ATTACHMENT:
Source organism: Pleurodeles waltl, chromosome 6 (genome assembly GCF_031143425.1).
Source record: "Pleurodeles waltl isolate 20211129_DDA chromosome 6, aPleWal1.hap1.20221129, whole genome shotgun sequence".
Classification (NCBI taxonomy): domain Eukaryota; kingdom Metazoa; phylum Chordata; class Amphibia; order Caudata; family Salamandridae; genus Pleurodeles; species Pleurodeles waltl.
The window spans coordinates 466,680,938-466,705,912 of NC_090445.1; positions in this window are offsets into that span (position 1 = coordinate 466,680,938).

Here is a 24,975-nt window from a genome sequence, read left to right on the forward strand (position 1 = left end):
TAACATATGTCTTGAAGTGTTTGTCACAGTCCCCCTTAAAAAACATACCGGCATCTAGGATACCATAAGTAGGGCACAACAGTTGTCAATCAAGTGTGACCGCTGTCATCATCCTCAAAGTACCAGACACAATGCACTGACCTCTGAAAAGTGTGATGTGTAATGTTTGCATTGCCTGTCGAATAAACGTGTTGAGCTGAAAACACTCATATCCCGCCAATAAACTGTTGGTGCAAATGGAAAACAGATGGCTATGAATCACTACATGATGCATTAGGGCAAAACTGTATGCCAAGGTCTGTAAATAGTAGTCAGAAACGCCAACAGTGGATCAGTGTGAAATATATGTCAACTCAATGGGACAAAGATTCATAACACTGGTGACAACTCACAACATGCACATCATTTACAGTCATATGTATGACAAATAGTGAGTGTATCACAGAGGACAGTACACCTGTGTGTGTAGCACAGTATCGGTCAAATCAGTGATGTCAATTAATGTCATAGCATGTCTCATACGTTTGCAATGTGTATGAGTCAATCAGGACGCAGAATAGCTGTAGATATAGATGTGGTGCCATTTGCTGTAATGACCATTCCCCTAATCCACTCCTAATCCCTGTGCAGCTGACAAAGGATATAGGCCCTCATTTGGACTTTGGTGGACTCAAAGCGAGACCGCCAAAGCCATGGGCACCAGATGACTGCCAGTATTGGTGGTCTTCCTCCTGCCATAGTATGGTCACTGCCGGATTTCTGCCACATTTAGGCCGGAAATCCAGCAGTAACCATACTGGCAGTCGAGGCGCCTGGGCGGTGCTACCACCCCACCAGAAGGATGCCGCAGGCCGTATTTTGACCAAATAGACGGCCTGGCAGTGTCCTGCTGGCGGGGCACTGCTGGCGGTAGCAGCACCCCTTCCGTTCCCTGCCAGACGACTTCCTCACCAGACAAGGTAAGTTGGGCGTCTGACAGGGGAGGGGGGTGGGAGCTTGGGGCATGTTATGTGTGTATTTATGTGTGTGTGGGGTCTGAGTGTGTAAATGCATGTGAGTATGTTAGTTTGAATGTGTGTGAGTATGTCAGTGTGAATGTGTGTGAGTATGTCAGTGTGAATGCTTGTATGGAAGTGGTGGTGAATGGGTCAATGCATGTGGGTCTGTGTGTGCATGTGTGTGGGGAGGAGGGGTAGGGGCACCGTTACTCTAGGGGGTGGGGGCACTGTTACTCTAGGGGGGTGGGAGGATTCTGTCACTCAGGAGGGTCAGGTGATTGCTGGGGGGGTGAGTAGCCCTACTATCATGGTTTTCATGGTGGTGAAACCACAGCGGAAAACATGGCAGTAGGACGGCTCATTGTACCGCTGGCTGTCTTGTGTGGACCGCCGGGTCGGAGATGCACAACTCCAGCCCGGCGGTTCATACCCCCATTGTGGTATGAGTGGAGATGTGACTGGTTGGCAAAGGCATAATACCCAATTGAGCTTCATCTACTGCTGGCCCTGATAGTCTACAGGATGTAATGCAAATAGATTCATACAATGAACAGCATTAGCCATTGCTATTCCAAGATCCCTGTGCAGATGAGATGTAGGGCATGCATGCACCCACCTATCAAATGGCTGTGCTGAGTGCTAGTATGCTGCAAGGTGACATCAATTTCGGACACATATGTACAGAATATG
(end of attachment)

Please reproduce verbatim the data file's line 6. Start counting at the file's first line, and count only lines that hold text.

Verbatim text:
TAACATATGTCTTGAAGTGTTTGTCACAGTCCCCCTTAAAAAACATACCGGCATCTAGGATACCATAAGTAGGGCACAACAGTTGTCAATCAAGTGTGACCGCTGTCATCATCCTCAAAGTACCAGACACAATGCACTGACCTCTGAAAAGTGTGATGTGTAATGTTTGCATTGCCTGTCGAATAAACGTGTTGAGCTGAAAACACTCATATCCCGCCAATAAACTGTTGGTGCAAATGGAAAACAGATGGCTATGAATCACTACATGATGCATTAGGGCAAAACTGTATGCCAAGGTCTGTAAATAGTAGTCAGAAACGCCAACAGTGGATCAGTGTGAAATATATGTCAACTCAATGGGACAAAGATTCATAACACTGGTGACAACTCACAACATGCACATCATTTACAGTCATATGTATGACAAATAGTGAGTGTATCACAGAGGACAGTACACCTGTGTGTGTAGCACAGTATCGGTCAAATCAGTGATGTCAATTAATGTCATAGCATGTCTCATACGTTTGCAATGTGTATGAGTCAATCAGGACGCAGAATAGCTGTAGATATAGATGTGGTGCCATTTGCTGTAATGACCATTCCCCTAATCCACTCCTAATCCCTGTGCAGCTGACAAAGGATATAGGCCCTCATTTGGACTTTGGTGGACTCAAAGCGAGACCGCCAAAGCCATGGGCACCAGATGACTGCCAGTATTGGTGGTCTTCCTCCTGCCATAGTATGGTCACTGCCGGATTTCTGCCACATTTAGGCCGGAAATCCAGCAGTAACCATACTGGCAGTCGAGGCGCCTGGGCGGTGCTACCACCCCACCAGAAGGATGCCGCAGGCCGTATTTTGACCAAATAGACGGCCTGGCAGTGTCCTGCTGGCGGGGCACTGCTGGCGGTAGCAGCACCCCTTCCGTTCCCTGCCAGACGACTTCCTCACCAGACAAGGTAAGTTGGGCGTCTGACAGGGGAGGGGGGTGGGAGCTTGGGGCATGTTATGTGTGTATTTATGTGTGTGTGGGGTCTGAGTGTGTAAATGCATGTGAGTATGTTAGTTTGAATGTGTGTGAGTATGTCAGTGTGAATGTGTGTGAGTATGTCAGTGTGAATGCTTGTATGGAAGTGGTGGTGAATGGGTCAATGCATGTGGGTCTGTGTGTGCATGTGTGTGGGGAGGAGGGGTAGGGGCACCGTTACTCTAGGGGGTGGGGGCACTGTTACTCTAGGGGGGTGGGAGGATTCTGTCACTCAGGAGGGTCAGGTGATTGCTGGGGGGGTGAGTAGCCCTACTATCATGGTTTTCATGGTGGTGAAACCACAGCGGAAAACATGGCAGTAGGACGGCTCATTGTACCGCTGGCTGTCTTGTGTGGACCGCCGGGTCGGAGATGCACAACTCCAGCCCGGCGGTTCATACCCCCATTGTGGTATGAGTGGAGATGTGACTGGTTGGCAAAGGCATAATACCCAATTGAGCTTCATCTACTGCTGGCCCTGATAGTCTACAGGATGTAATGCAAATAGATTCATACAATGAACAGCATTAGCCATTGCTATTCCAAGATCCCTGTGCAGATGAGATGTAGGGCATGCATGCACCCACCTATCAAATGGCTGTGCTGAGTGCTAGTATGCTGCAAGGTGACATCAATTTCGGACACATATGTACAGAATATG